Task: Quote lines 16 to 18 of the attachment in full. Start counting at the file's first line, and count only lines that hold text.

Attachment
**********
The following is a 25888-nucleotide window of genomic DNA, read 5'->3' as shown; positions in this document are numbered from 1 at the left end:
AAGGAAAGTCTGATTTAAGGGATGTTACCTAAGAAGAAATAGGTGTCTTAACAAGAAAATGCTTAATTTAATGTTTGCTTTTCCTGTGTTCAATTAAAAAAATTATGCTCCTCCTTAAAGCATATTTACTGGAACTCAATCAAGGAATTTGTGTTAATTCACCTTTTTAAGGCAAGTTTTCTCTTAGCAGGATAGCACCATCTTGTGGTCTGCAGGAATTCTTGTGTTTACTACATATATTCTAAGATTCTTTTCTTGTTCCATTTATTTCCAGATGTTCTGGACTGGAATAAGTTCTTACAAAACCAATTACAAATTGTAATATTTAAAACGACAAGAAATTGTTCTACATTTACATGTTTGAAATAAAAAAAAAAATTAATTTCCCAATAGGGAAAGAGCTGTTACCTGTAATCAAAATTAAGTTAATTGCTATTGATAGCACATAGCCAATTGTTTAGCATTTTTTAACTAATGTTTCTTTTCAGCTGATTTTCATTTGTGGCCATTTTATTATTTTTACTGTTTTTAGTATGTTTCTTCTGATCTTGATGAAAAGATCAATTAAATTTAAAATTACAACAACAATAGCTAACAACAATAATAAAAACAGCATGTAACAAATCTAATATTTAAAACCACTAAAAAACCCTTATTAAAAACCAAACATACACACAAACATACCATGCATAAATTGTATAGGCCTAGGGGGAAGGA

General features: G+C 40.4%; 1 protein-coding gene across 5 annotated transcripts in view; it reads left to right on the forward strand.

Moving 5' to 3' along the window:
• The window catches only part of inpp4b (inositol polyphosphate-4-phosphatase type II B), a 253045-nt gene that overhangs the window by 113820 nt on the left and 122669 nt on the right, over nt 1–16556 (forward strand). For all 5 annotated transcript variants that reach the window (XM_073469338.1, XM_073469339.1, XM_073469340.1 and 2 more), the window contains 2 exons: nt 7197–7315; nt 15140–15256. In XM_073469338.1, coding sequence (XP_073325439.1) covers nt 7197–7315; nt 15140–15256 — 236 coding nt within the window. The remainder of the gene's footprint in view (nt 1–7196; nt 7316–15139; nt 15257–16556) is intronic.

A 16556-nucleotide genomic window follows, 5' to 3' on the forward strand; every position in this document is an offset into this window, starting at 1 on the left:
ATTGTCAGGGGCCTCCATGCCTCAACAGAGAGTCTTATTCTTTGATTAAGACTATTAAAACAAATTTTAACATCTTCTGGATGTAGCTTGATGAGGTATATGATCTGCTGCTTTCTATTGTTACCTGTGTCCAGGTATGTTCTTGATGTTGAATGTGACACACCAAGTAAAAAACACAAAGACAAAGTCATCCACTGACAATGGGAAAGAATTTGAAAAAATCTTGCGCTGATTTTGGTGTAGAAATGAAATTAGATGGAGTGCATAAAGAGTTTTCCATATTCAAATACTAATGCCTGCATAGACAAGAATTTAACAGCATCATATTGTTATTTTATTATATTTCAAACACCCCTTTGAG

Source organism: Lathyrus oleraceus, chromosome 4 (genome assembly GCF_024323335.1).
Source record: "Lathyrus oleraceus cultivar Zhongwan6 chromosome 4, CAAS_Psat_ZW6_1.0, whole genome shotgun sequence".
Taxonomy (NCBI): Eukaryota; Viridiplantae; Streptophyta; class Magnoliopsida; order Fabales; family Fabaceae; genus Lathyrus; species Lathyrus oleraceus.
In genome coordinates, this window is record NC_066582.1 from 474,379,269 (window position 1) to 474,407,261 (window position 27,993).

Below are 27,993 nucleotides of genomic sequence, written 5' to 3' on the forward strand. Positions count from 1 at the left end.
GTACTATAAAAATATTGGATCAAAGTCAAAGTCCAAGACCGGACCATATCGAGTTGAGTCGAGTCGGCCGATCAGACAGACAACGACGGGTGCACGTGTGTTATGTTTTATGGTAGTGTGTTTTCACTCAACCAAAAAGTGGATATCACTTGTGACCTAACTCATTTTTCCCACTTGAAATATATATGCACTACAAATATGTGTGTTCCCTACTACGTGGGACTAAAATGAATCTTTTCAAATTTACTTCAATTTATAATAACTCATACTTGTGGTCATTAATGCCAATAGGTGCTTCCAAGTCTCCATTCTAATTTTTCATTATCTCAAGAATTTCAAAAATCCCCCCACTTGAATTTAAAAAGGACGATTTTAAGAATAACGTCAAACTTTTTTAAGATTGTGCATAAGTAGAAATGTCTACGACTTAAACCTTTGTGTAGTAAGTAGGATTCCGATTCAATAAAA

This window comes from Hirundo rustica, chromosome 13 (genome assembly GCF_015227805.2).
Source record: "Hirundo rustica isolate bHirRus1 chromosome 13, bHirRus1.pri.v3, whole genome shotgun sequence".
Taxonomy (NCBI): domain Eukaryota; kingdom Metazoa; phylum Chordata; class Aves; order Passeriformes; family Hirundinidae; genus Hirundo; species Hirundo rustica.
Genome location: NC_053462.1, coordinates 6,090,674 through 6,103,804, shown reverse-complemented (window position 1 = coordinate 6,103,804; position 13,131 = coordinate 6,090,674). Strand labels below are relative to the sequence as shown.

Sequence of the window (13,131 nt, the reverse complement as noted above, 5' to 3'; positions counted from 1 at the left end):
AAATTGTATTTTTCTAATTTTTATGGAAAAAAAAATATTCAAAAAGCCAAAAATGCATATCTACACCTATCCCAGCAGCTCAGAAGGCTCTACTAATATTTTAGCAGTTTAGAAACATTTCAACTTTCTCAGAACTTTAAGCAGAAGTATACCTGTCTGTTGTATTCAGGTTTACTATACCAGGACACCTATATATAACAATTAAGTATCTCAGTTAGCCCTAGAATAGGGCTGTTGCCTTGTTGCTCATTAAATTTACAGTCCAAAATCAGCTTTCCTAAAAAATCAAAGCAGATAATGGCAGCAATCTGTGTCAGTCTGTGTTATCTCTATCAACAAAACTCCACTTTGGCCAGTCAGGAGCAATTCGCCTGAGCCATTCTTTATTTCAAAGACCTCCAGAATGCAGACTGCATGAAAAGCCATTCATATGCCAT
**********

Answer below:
Taxonomy (NCBI): domain Eukaryota; kingdom Metazoa; phylum Chordata; class Aves; order Passeriformes; family Hirundinidae; genus Hirundo; species Hirundo rustica.
Genome location: NC_053462.1, coordinates 6,090,674 through 6,103,804, shown reverse-complemented (window position 1 = coordinate 6,103,804; position 13,131 = coordinate 6,090,674). Strand labels below are relative to the sequence as shown.

Sequence of the window (13,131 nt, the reverse complement as noted above, 5' to 3'; positions counted from 1 at the left end):